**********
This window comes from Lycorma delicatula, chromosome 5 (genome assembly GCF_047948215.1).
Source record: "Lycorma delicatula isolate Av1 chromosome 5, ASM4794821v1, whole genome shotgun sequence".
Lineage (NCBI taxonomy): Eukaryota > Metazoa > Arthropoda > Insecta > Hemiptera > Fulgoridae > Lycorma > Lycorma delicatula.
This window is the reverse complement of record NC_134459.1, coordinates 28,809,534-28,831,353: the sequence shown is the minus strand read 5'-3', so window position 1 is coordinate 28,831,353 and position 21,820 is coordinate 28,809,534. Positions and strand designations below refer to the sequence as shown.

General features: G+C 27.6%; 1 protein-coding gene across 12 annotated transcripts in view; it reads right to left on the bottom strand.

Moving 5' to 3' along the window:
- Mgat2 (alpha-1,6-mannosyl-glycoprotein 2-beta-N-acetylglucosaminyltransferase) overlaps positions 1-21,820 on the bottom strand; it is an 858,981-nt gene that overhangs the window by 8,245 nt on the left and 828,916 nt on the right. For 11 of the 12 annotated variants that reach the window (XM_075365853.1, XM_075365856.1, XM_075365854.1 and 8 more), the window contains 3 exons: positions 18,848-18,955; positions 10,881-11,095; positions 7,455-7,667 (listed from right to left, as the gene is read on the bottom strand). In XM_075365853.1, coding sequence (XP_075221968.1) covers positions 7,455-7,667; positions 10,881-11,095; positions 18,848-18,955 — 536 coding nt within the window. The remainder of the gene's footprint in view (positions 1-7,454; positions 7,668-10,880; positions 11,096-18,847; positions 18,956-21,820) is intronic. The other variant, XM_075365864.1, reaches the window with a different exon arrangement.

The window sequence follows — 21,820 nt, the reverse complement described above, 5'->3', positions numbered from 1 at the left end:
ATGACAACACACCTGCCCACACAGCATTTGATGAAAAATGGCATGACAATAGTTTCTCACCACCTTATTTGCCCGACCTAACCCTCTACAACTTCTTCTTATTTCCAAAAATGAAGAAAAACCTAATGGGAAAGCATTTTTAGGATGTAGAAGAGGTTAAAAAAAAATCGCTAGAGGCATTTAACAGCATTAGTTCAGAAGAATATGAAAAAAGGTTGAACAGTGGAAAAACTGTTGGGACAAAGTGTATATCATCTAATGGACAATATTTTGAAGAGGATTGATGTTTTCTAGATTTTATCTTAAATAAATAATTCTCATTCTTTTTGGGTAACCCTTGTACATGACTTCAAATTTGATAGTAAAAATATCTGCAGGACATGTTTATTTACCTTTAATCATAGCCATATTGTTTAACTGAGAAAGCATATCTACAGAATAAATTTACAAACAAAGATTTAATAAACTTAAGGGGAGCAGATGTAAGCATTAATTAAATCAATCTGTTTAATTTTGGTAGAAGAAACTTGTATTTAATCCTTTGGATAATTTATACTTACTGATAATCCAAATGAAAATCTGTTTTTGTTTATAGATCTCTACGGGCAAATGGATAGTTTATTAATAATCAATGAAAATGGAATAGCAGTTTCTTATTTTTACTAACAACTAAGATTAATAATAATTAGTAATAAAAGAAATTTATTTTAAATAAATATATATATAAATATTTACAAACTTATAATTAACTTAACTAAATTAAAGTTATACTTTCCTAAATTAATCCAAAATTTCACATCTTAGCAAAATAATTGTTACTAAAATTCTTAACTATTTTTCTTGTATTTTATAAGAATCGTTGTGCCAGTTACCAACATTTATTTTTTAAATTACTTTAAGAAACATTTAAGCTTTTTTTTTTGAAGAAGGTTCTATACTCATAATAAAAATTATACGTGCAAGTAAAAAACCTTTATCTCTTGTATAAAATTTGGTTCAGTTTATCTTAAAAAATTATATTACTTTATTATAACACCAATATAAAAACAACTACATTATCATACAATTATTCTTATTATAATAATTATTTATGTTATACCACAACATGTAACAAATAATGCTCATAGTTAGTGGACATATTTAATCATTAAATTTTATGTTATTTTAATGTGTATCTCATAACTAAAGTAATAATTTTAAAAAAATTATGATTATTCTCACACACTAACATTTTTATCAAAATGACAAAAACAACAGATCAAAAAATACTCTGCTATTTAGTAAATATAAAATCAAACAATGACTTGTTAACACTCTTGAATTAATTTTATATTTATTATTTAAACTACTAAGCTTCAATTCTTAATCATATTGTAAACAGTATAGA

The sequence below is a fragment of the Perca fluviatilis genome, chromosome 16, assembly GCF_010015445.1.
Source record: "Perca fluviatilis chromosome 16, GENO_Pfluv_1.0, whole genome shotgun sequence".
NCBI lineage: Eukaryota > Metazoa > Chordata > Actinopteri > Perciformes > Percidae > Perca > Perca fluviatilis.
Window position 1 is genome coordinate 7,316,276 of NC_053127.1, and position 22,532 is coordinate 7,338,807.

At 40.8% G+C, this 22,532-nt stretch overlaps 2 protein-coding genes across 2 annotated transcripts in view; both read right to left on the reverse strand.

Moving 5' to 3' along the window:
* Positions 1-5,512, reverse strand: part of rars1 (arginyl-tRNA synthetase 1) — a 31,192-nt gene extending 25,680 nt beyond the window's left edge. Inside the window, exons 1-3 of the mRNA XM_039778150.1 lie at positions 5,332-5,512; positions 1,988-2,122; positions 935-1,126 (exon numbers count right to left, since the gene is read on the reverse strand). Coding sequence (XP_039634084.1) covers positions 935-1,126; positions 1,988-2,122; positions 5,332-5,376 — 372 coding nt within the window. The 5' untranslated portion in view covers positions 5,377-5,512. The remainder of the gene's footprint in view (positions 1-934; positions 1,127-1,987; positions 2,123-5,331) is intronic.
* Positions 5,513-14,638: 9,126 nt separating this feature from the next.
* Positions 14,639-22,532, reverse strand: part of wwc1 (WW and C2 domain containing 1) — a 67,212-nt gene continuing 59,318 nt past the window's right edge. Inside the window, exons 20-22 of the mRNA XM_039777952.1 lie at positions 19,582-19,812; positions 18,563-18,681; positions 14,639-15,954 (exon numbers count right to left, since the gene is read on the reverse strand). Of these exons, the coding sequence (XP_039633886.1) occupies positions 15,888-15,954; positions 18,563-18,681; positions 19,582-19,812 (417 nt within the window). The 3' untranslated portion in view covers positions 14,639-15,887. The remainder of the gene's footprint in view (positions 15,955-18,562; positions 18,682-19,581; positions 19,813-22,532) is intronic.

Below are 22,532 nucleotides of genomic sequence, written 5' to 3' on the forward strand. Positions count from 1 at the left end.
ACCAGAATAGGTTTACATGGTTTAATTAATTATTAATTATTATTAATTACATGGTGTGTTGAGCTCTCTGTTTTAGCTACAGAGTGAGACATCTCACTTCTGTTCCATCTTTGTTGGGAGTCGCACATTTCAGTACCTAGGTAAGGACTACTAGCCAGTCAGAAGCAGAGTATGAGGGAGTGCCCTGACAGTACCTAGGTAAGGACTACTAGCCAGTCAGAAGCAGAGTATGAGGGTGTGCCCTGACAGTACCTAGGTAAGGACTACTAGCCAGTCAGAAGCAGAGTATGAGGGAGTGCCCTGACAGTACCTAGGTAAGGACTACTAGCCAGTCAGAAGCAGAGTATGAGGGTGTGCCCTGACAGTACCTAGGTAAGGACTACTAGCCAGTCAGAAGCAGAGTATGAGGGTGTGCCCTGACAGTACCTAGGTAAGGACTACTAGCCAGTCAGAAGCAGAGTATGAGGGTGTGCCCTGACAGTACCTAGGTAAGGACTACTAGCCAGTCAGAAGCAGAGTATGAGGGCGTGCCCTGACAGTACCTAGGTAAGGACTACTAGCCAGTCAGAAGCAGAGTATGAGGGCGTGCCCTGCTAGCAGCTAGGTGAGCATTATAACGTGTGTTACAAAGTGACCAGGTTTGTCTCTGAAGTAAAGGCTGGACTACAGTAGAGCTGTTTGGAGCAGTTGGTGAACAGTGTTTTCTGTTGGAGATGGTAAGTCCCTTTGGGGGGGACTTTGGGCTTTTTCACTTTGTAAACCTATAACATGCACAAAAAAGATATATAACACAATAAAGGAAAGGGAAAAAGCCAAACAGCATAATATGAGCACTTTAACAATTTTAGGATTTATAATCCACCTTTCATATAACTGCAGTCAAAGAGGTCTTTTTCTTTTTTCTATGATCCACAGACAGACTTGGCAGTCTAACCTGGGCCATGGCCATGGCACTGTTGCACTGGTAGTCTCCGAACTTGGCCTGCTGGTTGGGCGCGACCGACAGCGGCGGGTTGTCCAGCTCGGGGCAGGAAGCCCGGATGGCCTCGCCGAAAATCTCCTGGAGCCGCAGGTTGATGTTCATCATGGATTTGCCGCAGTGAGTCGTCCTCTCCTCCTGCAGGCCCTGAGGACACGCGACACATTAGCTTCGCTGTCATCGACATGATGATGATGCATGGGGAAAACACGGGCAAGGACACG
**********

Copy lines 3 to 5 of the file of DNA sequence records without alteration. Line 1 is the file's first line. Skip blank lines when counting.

Lineage (NCBI taxonomy): Eukaryota > Metazoa > Arthropoda > Insecta > Hemiptera > Fulgoridae > Lycorma > Lycorma delicatula.
This window is the reverse complement of record NC_134459.1, coordinates 28,809,534-28,831,353: the sequence shown is the minus strand read 5'-3', so window position 1 is coordinate 28,831,353 and position 21,820 is coordinate 28,809,534. Positions and strand designations below refer to the sequence as shown.

General features: G+C 27.6%; 1 protein-coding gene across 12 annotated transcripts in view; it reads right to left on the bottom strand.